Neither the ALA nor AASU tried to code adivasi elements into Assamese identity. They always foregrounded an Assamese identity rooted in Vaishnavism, which was never fully caste free. It is also because of these existing viewpoints on religion and caste that RSS and Hindutva ideology can be sold in Assam. Assamese civil society’s strategic response of blaming contemporary communal tendencies in Assam on rightwing politics is both historically and sociologically untrue. In his essay for Himal Southasian, ‘Where is Assam’, historian David Ludden noted that: “In Assam, a regional political movement also tried to close borders to alien immigrants, particularly from Bangladesh. Today, the Bharatiya Janata Party again reiterates this rhetoric.” Even though Ludden limits the context to Bangladesh here, it becomes clear who inspired these tendencies. The type of social structure, including an emphasis on anti-migrant fear and hatred that both the ALA and AASU promoted as intrinsic to being Assamese, provides sufficient grounds for communalism to flourish. In order to profile migrants in such light, they relied heavily on, among other things, the disciplinary tools utilised by colonial governments, such as the census, particularly the 1931 census reports written by C S Mullan.
Many national commentators such as political activist Yogendra Yadav have argued that Assamese nationalism is not anti-Muslim (Harsh Mander has also made this point in the context of NRC). In reality, this nationalism has largely harboured anti-migrant and anti-Bangladeshi sentiments, which are, at the end of the day, anti-minority sensibilities. Such anti-minority sentiments need very little tweaking to direct them towards a specific community, which the current BJP government has managed to do.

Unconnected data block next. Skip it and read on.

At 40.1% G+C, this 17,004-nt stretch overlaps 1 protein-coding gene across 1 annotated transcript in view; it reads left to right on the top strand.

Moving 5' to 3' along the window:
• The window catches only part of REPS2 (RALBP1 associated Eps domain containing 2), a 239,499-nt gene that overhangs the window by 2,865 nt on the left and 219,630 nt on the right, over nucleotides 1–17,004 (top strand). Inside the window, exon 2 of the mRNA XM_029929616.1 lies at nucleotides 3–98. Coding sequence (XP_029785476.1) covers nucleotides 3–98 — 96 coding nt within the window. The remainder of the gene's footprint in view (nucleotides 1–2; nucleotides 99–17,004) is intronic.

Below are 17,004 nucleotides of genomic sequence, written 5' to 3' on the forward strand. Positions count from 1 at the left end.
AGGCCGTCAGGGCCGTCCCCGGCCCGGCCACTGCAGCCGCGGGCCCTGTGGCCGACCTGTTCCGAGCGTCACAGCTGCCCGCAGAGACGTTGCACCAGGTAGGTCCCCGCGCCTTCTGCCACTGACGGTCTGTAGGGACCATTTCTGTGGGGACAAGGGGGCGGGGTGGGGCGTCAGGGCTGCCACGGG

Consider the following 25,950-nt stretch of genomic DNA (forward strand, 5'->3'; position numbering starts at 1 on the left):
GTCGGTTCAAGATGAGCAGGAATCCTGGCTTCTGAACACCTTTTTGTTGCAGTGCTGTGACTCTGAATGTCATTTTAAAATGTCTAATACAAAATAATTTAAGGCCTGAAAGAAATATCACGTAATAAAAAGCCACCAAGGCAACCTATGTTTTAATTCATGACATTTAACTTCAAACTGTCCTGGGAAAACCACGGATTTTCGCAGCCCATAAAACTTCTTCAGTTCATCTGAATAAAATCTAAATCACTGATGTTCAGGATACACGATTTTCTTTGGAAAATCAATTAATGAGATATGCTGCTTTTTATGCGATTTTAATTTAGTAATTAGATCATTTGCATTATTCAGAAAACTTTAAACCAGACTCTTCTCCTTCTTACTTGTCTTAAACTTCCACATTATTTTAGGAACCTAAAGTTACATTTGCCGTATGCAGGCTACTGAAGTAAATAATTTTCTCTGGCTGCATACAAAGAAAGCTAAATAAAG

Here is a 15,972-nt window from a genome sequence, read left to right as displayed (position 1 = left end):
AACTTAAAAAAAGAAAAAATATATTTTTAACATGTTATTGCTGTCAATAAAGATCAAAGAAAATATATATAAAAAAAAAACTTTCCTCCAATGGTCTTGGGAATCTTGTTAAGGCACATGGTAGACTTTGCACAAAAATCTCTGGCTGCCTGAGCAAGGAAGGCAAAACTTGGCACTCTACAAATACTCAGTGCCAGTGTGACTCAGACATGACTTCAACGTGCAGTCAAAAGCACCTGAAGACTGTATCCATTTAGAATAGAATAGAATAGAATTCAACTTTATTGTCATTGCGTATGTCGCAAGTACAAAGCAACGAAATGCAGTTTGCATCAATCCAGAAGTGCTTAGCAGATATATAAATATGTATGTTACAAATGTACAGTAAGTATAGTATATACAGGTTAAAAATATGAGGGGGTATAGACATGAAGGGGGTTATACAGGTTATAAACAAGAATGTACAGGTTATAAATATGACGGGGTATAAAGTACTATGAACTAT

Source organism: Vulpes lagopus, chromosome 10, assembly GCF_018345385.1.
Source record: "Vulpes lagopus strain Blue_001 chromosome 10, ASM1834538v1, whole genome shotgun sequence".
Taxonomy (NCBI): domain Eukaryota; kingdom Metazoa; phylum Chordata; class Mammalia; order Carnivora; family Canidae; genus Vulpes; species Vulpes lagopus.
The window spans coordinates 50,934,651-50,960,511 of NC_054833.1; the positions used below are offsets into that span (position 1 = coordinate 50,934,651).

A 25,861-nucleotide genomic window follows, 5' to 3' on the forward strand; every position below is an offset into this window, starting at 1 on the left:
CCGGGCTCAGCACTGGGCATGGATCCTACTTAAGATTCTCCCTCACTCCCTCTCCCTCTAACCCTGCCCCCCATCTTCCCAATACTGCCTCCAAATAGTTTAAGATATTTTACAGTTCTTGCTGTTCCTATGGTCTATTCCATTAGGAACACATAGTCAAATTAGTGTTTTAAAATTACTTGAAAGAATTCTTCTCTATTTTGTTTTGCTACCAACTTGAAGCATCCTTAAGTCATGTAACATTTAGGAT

The phrase ‘non-political’ can simply indicate a different orientation to politics, not necessarily disinterested or devoid of it.
The history of Assam, a place connected with multiple water and land routes to various other parts of Asia and India, is now defined in the fixed terms of national territory. Civil society in Assam is also caught up with the nationalistic imagination imposed by maps. And as Ludden noted, “national, political and cultural systems remain committed to strong border defenses in the fear of disturbing the coherence of their national traditions.” The same is true for Assam and its dominant civil-society groups too. The routes of human mobility that Northeast India shared with other parts of Asia (which are older than any states, as Ludden reminded us) are now sites of national and regional anxieties. So, in locating Assam and defining the measurements of the Assamese, civil society has not been true to Assam’s history and her people. In modern Assam, considering such mobility is crucial to understanding belonging and the figure of the enemy in the ‘Bangladeshis’, which is in turn central to the citizenship question in the form of the NRC.